Sticking with the historical theme from last week, I’m sharing a short passage from Bernard DeVoto’s Pulitzer Prize-winning history of the Rocky Mountain Fur Trade of the 1830s. I’m well into the book, which is comprehensive in its coverage of all aspects of the mountain man’s life—from the wild rendezvouses to scalp-tingling (and -taking) skirmishes.

In the first chapter, DeVoto dedicates several pages to the diet of both the fur traders and the Indians they encountered. He goes into great detail about the buffalo—what he calls the greatest meat man has ever fed on—discussing both the hunt and the butchering. In some of the more stomach-turning sentences, DeVoto discusses “high” meat, or that which has been allowed to rot before feasting, and the frontierman’s fondness for “a ten-foot length of raw, warm, perhaps still quivering gut.” Liver and kidneys were also eaten raw and, of course, there was plenty of buffalo fat and grease involved, but, as DeVoto writes leading into the following passage, “The feast was still to come.”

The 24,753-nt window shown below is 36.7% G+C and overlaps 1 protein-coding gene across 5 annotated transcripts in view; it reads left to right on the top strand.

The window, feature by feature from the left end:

“‘Meat’s meat,’ the trapper said, and he ate what meat was at hand, from his own moccasins, parfleche, and lariats, in ‘starvin’ times,’ on through a wide variety of mountain game, of which some tidbits were memorable to gastronomes—boiled beaver tail, ‘panther,’ and as an acquired taste young Oglala puppy. But when coming out from the states you shot your first fat cow, or when after finding no buffalo for some weeks you reached them at last, you touched the very summit of delight. Nor can there be any doubt that buffalo meat, an indescribably rich, tender, fiberless, and gamey beef, was the greatest meat man has ever fed on. The mountain man boiled some cuts, notably the hump, and seared or sautéed others, but mostly he cooked them by slow roast, skewered on his ramrod or on a stick. Every man to his own fire…and no man with more tableware than his belt-knife—gravy, juices, and blood running down his face, forearms and, shirt.”